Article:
Eyes on Malawi’s EITI: Examining Malawi’s journey towards EITI compliance with Rachel Etter Phoya
Malawi, Mining and the Sustainable Development Goals
The Sustainable Development Goals (SDGs) and 2030 Agenda were endorsed by Malawi along with 192 other United Nations member states in 2015. What do the SDGs have to do with mining, you may ask? Well, the 17 goals (shown in the image) that build on the Millennium Development Goals, seek to guide global action for social inclusion, environmental sustainability and economic development. Mining has the opportunity to contribute to this and is already doing so in some countries and areas. However, historically, the extractive industries, particularly in this region, have too frequently exacerbated inequality, and caused environmental harm and social disruption.
The sector remains small in Malawi but there are expectations that it will grow in the long-run. The commodity price boom in the early 2000s was coupled with anticipation that mining could contribute as much as 20% to the country’s GDP (see for example the 2013 Mines and Minerals Policy) given the increased activity in exploration and the start of the first large-scale mining project, Kayelekera Uranium Mine. At present, mining revenue contributes less than 1% to GDP (as outlined in the Ministry of Finance’s Annual Economic Report 2016) but it is pertinent to think ahead about how the country’s finite natural resource wealth (minerals and potentially oil and gas) can be used to drive much needed change, aligned with our national and international development agenda.
Diverse stakeholders are already working together, through initiatives such as the Extractive Industries Transparency Initiative, to establish the necessary framework and mechanisms to ensure mining and associated revenue contributes to national and sub-national development.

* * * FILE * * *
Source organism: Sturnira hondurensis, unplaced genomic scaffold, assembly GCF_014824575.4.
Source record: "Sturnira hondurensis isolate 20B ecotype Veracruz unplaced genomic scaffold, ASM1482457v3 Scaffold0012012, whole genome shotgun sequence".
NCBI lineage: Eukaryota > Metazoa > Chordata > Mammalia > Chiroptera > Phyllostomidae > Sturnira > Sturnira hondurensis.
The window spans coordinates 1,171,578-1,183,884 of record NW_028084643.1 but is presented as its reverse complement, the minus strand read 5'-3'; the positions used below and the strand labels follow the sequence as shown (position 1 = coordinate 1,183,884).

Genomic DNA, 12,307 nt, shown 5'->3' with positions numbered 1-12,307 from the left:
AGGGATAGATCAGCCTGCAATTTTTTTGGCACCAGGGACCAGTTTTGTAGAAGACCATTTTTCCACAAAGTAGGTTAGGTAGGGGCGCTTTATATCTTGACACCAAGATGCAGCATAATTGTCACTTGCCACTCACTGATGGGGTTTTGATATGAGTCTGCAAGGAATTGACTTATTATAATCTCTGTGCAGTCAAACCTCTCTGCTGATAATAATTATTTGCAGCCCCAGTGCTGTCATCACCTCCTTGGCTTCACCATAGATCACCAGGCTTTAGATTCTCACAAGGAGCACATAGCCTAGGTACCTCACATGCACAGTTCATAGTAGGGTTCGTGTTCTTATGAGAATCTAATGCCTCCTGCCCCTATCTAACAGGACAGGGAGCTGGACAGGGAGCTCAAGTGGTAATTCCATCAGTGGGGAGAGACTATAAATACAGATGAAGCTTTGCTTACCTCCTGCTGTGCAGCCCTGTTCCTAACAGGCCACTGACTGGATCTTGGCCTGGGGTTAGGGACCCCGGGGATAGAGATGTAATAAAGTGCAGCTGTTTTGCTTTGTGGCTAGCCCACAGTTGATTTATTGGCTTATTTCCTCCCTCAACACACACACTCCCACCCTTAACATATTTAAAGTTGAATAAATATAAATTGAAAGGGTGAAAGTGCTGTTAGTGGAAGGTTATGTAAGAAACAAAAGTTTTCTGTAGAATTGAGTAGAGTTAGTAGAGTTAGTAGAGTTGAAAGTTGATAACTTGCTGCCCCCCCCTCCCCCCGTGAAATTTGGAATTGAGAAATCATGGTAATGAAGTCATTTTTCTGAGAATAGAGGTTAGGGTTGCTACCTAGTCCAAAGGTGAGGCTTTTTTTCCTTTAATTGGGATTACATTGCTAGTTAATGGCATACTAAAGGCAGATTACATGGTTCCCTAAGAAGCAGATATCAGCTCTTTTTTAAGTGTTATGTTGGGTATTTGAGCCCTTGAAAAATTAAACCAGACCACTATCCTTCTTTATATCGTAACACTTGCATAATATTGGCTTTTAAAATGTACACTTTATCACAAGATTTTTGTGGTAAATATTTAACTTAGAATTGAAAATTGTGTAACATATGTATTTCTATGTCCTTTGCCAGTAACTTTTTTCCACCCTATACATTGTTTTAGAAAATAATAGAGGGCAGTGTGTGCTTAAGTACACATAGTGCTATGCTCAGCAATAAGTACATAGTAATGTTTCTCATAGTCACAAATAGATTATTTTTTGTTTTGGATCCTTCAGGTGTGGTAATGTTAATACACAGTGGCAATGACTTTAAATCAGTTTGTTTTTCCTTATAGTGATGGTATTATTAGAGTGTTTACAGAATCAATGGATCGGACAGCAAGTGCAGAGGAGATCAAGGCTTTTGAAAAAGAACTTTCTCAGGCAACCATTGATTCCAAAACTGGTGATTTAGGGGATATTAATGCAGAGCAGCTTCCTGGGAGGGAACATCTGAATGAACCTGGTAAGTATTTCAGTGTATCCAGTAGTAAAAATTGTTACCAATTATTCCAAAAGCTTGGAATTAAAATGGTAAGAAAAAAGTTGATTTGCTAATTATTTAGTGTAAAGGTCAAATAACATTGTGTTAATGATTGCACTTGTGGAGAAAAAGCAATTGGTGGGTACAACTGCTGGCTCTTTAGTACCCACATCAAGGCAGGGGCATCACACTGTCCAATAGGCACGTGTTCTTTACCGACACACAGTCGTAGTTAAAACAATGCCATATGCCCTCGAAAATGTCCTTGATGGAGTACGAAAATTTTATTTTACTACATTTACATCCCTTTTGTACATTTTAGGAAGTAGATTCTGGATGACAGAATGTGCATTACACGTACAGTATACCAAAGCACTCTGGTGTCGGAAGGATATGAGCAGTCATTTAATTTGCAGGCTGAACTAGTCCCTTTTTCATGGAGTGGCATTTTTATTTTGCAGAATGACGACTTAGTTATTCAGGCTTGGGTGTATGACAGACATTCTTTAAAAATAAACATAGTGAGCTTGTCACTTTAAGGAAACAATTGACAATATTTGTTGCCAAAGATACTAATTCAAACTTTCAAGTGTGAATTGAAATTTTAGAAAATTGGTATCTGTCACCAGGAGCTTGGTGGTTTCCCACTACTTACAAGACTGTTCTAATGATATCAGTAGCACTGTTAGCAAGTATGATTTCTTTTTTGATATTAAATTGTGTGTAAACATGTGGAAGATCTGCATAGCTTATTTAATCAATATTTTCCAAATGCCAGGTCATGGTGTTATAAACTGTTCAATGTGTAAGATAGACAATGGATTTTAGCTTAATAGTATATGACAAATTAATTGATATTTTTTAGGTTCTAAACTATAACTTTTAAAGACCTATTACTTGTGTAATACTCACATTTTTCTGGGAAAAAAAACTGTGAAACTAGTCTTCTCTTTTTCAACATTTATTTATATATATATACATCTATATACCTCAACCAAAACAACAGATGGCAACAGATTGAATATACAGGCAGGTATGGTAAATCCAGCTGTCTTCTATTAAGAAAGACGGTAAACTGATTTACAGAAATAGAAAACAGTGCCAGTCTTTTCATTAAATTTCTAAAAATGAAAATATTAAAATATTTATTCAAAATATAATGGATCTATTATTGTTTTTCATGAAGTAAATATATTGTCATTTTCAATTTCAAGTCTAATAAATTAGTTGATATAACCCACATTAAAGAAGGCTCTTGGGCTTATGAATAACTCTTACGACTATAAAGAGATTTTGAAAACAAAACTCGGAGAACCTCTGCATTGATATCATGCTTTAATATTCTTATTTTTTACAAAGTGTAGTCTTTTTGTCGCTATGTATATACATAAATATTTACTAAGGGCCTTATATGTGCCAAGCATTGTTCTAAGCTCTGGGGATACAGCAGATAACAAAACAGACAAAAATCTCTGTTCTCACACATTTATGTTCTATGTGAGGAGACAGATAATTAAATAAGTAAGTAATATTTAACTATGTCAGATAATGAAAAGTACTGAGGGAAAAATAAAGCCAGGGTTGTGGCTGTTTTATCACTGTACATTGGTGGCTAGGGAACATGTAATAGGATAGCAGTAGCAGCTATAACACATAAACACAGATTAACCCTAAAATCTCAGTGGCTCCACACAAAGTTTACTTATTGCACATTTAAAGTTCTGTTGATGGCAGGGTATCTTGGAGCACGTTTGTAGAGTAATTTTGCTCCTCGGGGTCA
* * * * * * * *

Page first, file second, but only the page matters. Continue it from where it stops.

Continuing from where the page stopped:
To help government, companies, civil society and residents in mining communities discuss how mining and exploration companies can support the achievement of the SDGs, the World Economic Forum, the Columbia Center on Sustainable Investment and the United Nations Development Programme produced a White Paper, “Mapping Mining to the Sustainable Development Goals: An Atlas” in July 2016.
The Atlas – which is worth a read for its large number of case studies of good practice – points out that the large-scale mining industry has the potential to contribute to all 17 goals with some common opportunities for companies despite differences in local context and phase of mining activities. In particular,
If companies are looking for a place to start, the goals of social inclusion, environmental sustainability and economic development highlight some SDGs that might be opportunities for many mining companies. (p3)
This includes ensuring the responsible management of the environment to help realise the goals on clean water and sanitation, life on land, energy access and sustainability, and climate (SDGs 6, 15, 7 and 13 respectively). Mining can be used to improve social inclusion by addressing poverty and reducing inequality and can contribute to ensuring SDG 16 on peace, justice and strong institutions is supported through avoiding and resolving conflict between the company and communities, upholding human rights and supporting community representatives in decision-making. Positive contributions to economic development influenced by mining can happen at all levels including through infrastructure development that is useful beyond the mining project, by opportunities for work and human resource development, and through the way minerals are produced and consumed, such as phosphate and micronutrients for fertilisers and rare earths in technology for a low-carbon economy.
Most companies in Malawi, like Mkango Resources and Sovereign Metals, are in the exploration phase which means they are trying to discover an area where it will be profitable to take a resource out of the ground. To do this, they have to undertake very costly activities like surveying, sampling and testing, and they are under pressure to make a good discovery so that a mining project can start, make a profit, and the initial investors who took the risk by spending money on exploration can be rewarded for this. Even at the exploration stage, community engagement is vital and companies can contribute to the SDGs. For example, the Atlas shows how exploration companies can make an effort to ensure jobs are generated for people in the host country, health and safety standards are applied and good systems are in place for community representatives to meet with and discuss developments with the company.
I recommend reading the “Mapping Mining to the Sustainable Development Goals: An Atlas” (July 2016) for yourself. Download it here.
The article above was initially published in Malawi’s Mining & Trade Review Issue Number 44 that is circulating this December 2016.
The full edition is available for download here. This monthly publication is edited by Marcel Chimwala.